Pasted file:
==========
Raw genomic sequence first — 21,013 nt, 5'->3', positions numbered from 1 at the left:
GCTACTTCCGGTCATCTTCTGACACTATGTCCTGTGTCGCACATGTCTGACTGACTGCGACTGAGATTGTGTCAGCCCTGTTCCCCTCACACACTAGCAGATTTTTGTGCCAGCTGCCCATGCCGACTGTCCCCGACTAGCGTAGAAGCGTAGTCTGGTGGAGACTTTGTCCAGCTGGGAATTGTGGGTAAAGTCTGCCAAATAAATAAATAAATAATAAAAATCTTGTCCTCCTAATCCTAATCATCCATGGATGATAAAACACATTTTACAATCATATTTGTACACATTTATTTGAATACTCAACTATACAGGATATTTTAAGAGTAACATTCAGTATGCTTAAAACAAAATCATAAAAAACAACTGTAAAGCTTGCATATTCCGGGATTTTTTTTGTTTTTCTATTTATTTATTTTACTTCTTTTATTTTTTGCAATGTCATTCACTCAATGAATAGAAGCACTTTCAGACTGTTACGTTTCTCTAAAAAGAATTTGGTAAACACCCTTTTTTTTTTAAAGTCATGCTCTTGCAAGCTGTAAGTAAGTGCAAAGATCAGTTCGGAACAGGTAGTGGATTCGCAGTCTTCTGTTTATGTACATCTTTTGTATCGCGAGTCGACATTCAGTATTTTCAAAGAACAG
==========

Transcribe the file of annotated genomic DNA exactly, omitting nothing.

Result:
Raw genomic sequence first — 21,013 nt, 5'->3', positions numbered from 1 at the left:
GCTACTTCCGGTCATCTTCTGACACTATGTCCTGTGTCGCACATGTCTGACTGACTGCGACTGAGATTGTGTCAGCCCTGTTCCCCTCACACACTAGCAGATTTTTGTGCCAGCTGCCCATGCCGACTGTCCCCGACTAGCGTAGAAGCGTAGTCTGGTGGAGACTTTGTCCAGCTGGGAATTGTGGGTAAAGTCTGCCAAATAAATAAATAAATAATAAAAATCTTGTCCTCCTAATCCTAATCATCCATGGATGATAAAACACATTTTACAATCATATTTGTACACATTTATTTGAATACTCAACTATACAGGATATTTTAAGAGTAACATTCAGTATGCTTAAAACAAAATCATAAAAAACAACTGTAAAGCTTGCATATTCCGGGATTTTTTTTGTTTTTCTATTTATTTATTTTACTTCTTTTATTTTTTGCAATGTCATTCACTCAATGAATAGAAGCACTTTCAGACTGTTACGTTTCTCTAAAAAGAATTTGGTAAACACCCTTTTTTTTTTAAAGTCATGCTCTTGCAAGCTGTAAGTAAGTGCAAAGATCAGTTCGGAACAGGTAGTGGATTCGCAGTCTTCTGTTTATGTACATCTTTTGTATCGCGAGTCGACATTCAGTATTTTCAAAGAACAG